How many times can you surprise your spouse in the next 365 days?

This blog post has been adapted from Unlock the Bible's Secrets, which is a special-edition magazine that is now available in stores wherever magazines are sold.


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Realign Your Life with Jesus

, by Christopher D. Hudson

Then, calling the crowd to join his disciples, he said, “If any of you wants to be my follower, you must turn from your selfish ways, take up your cross, and follow me. If you try to hang on to your life, you will lose it. But if you give up your life for my sake and for the sake of the Good News, you will save it.”

For a follower of Christ, every change you make—every new facet you add to your routine—must first be tested with these questions: Does this bring me closer to Jesus? Does it make me more like him?

If the answer is yes, the change should be pursued. If the answer is no, the change should be reconsidered or abandoned. Here are four steps you can take to identify worthwhile changes to pursue in the coming year.


Work your way through the Gospels—and eventually the entire New Testament—in search of answers to these questions:

• What does Jesus stand for?
• What does he expect of his followers?
• What does he stand against?
• What did he do during his earthly ministry?
• How did he treat people?

Make a list of the answers you come up with. Hint: The more succinct your responses are (“Jesus expects his followers to love their enemies,” “Jesus opposes hypocrisy,” etc.), the more useful they will be later.

Go through your responses one by one and consider how you measure up to each. Ask yourself:

• Do I stand for what Jesus stood for?
• Do I meet his expectations?
• Do I oppose what Jesus opposed?
• Do I follow Jesus’ example?
• Do I treat people as he did?

Be brutally honest with your assessment. The more evenhanded you are, the more potential you will have for taking life-changing action.

Ask the Holy Spirit to give you wisdom as you evaluate yourself in light of Jesus’ example. Ask him to show you those areas that are most in need of alignment, as well as opportunities to become more Christ-like in your daily interactions and decision making.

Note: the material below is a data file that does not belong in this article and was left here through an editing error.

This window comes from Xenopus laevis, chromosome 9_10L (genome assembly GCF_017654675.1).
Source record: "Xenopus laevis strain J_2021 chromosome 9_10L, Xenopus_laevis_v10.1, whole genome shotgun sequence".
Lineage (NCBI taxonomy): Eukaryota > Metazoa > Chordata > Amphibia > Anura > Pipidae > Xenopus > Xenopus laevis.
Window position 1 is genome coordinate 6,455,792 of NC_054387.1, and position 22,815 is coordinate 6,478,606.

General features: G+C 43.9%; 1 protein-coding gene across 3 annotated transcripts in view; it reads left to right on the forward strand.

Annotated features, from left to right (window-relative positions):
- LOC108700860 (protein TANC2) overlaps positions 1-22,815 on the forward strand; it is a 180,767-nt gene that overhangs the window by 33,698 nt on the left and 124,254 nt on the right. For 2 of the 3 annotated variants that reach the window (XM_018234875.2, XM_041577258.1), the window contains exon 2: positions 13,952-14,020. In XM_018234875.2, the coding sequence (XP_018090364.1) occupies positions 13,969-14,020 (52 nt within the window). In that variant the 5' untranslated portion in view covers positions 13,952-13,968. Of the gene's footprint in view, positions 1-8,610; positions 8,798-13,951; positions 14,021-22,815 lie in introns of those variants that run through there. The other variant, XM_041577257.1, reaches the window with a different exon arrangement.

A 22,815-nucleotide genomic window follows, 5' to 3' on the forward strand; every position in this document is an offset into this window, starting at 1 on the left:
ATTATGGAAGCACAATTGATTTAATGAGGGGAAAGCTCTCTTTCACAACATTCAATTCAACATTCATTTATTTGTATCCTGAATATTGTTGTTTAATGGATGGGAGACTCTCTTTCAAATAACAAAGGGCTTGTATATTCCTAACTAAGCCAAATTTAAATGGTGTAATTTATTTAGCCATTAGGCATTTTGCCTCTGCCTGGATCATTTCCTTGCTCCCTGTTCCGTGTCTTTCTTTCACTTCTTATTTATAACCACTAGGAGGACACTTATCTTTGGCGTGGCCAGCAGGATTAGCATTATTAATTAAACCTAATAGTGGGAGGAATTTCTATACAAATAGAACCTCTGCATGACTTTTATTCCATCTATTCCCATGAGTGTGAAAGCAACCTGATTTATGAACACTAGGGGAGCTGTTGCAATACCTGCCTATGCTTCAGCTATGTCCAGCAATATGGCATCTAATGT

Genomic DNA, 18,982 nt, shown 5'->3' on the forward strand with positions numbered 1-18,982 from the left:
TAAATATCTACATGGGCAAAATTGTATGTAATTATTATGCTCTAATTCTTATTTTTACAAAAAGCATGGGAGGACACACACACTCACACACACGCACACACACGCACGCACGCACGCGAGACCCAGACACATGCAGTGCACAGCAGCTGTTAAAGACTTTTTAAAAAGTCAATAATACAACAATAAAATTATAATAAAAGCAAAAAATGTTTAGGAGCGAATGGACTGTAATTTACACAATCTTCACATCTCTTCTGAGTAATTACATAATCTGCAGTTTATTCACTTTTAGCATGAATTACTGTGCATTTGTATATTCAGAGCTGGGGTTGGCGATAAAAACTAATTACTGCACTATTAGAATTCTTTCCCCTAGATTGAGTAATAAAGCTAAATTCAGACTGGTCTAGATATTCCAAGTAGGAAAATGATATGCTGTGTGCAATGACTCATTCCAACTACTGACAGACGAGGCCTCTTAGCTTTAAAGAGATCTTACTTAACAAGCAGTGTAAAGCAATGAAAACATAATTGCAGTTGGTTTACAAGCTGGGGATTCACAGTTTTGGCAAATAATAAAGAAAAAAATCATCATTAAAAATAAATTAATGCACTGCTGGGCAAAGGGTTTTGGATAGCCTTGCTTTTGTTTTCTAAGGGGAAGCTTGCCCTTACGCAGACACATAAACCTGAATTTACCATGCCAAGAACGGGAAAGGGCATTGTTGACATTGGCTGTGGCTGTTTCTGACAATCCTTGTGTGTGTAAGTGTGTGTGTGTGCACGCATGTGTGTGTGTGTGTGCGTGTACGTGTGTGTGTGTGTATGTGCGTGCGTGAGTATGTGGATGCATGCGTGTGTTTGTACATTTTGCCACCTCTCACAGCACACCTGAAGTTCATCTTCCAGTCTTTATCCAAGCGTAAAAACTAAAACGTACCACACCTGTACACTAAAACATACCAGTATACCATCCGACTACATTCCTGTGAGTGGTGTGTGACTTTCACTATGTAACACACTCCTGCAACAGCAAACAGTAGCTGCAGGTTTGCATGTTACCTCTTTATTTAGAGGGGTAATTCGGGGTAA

Choose one area in need of alignment, and create a workable plan for addressing it. For example, let’s say you decide some of your entertainment choices fall into the category of things Jesus opposes. Your plan might involve contacting some friends to explain your change of heart and brainstorming God-pleasing alternatives that bring you just as much enjoyment.

This blog post is adapted from the special-edition magazine, Unlock the Bible's Secrets, which is now available on store shelves.


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The Impact of Jesus on Equality in America

, by Christopher D. Hudson

For ye are all children of God by faith in Christ Jesus.
Galatians 3:26 

When slavery ended in the United States in 1865, black Americans received their freedom, but they did not receive equal rights. Racial segregation and discrimination were rife. The official “separate but equal” policy did not even achieve similar facilities; it certainly did not provide an atmosphere of unity among all people.

The American Civil Rights Movement was largely a Christian movement. While not all Christians agreed on the equality of blacks, enough became involved to encourage sweeping social reform.

Some major denominations took a bold stand in support of racial equality. The Presbyterian Church of the United States issued statements supporting civil rights for blacks. Likewise, the Federal Council of the Churches of Christ supported civil rights and ending segregation. The support of these denominations encouraged people, both black and white, to take a stand for equality.

In 1954, Dr. Martin Luther King Jr. (1929–1968) became pastor of the Dexter Baptist Church in Montgomery, Alabama. The following year he was elected head of the Montgomery Improvement Association, an organization created to oversee the Montgomery bus boycott in the wake of the arrest of Rosa Parks.

King became a key figure and the face of the Civil Rights Movement. He admired Gandhi’s (1869–1948) effort in India and insisted that his movement follow the model of nonviolent protest. A difficult standard to maintain, this approach offered the black community moral high ground when they were physically attacked by police and civilians alike.

In 1957, Martin Luther King Jr. helped launch the Southern Christian Leadership Conference (SCLC). Many other black clergy joined with him in this effort, such as Andrew Young, Fred Shuttlesworth, Wyatt Walker, Joseph Lowery, and Jesse Jackson. Founded as a Christian organization, the SCLC existed to end segregation.